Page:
San Francisco

Stefan Kürten

Rena Bransten Gallery

The 25 works included in “Mundus Symbolicum” present Stefan Kürten’s own private Wunderkammer of significant objects. On each canvas, Kürten has painted a neatly arranged collection of several images of a particular genus of thing, including leaves, bones, condoms, potted cactuses, crowns, hand tools, and hats, to name just a few.

Although something about these works recalls Sigmar Polke’s disarmingly straightforward depictions of consumer goods (or maybe Bernd and Hilla Becher’s endless cataloguing of various kinds of water towers), they stem directly from Kürten’s boyish enthusiasm for a very odd cross-section of Americana that includes early ’60s kitsch and relics of the Wild West. Kürten, a native of Düsseldorf who presently divides his time between Germany and the Bay Area, seems to be sending up cultural smoke-signals in the form of his own personal catalogues of tract houses, wedding rings, six-shooters and cattle brands, assembled on murkily monochromatic backgrounds in colors that used to be called avocado, harvest-gold, and burnt-orange.

The impulse to collect plays itself out in a variety of scenarios, ranging from the connoisseur’s selective acquisition of one perfect thing to the scientist’s more broad-based gathering of every possible variant of a form. Although the treasures Kürten has put on display suggest the latter kind of accumulation more than the former, he makes it clear that this is, after all, a world of symbols—i.e., representations of bigger ideas—and not just random groupings of attractive natural and cultural products. The titles of some of the paintings suggest this synecdochic relationship explicitly. A group of liquor bottles is called Dreamland; three resplendent crowns, History; an assortment of suburban ranch houses, At Home (all three works, 1992). Although a few of Kürten’s favorite things are shown life-size, most have been radically adjusted to the same easily readable scale. They are further unified as a symbolic language by his interesting method of picture making, in which the outline of each object is a kind of carbon copy, transferred onto the face of the canvas from an inked plate. Not only does this relatively indirect method give the overall surface of the painting an attractively sooty patina, but, in combination with the near uniformity of size and format in these works, it also invokes the printed page. As a group, these little pictures function handsomely as Kürten’s imaginary encyclopedia of Neat Stuff encountered in the New World. Still, like other symbolic systems, this one appears to function best as a unified whole (although, in truth, no collection of this kind is ever really complete). Separated from each other, these paintings will be more like the desirable, attractive fragments of other cultures we encounter in museums than the convincingly complete world they fabricate when grouped together.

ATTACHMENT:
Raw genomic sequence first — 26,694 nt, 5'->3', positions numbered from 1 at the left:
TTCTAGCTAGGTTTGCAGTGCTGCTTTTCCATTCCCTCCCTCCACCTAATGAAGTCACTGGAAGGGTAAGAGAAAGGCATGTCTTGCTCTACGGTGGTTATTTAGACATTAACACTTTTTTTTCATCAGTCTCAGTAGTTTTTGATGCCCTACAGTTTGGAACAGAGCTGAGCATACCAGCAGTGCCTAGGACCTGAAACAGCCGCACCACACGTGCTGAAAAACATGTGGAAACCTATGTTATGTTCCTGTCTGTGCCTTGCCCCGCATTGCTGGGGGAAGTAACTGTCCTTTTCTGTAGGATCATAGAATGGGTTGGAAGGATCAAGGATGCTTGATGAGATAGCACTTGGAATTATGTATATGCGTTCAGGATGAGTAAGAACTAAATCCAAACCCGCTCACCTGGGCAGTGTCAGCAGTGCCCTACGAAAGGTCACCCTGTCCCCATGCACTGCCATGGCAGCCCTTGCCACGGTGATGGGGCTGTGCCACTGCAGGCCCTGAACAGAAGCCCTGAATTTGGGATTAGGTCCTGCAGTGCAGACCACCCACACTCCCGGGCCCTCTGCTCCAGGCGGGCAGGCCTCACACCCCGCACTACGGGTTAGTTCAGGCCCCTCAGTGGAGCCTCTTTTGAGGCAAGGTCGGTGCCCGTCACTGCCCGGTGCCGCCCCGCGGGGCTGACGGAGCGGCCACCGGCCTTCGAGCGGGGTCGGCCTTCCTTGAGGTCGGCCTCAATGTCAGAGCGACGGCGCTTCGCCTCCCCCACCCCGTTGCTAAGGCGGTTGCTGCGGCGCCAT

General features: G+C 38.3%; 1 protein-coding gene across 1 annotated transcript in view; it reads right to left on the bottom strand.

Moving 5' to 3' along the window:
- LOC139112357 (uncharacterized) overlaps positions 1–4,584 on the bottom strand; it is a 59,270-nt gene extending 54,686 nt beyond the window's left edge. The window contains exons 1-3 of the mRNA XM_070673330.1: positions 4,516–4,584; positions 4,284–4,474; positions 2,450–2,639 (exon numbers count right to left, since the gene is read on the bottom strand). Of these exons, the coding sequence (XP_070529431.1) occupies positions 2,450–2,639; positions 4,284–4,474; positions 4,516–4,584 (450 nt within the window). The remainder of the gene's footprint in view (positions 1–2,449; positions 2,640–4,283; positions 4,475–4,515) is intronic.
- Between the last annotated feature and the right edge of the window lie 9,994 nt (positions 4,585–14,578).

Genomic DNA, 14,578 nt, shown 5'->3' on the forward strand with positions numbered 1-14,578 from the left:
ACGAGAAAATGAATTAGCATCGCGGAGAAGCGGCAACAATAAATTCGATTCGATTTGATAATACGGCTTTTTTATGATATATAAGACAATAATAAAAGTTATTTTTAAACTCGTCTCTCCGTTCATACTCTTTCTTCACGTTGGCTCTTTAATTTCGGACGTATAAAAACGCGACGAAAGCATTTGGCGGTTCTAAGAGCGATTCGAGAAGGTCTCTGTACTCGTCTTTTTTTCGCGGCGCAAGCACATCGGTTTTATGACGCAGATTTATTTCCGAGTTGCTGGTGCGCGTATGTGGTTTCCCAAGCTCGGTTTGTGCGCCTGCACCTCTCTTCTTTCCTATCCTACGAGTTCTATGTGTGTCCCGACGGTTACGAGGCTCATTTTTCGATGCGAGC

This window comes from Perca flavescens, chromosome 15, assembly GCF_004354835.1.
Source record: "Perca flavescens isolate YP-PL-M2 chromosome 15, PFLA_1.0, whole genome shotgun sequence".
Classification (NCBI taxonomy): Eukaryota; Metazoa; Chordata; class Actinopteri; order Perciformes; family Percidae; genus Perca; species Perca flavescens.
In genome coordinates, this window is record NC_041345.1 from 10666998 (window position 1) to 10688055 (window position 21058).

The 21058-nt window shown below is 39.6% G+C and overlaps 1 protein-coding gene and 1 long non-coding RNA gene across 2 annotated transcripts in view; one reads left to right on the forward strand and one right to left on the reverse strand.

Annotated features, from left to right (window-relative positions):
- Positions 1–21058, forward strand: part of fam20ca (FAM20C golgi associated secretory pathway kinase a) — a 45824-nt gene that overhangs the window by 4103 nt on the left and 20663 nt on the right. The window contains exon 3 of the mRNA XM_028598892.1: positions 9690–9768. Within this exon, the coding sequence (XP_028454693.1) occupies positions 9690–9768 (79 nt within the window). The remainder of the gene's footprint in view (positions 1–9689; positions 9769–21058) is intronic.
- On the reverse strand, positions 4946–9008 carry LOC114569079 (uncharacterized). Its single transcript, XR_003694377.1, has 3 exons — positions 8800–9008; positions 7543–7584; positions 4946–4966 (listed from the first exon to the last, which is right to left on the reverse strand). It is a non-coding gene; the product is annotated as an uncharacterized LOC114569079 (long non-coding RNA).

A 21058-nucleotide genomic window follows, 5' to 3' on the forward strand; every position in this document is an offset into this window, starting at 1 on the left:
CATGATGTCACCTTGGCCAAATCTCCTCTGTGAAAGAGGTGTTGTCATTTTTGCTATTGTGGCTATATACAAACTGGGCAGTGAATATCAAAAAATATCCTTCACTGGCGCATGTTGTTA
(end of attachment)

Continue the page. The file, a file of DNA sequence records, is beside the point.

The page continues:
Maria Porges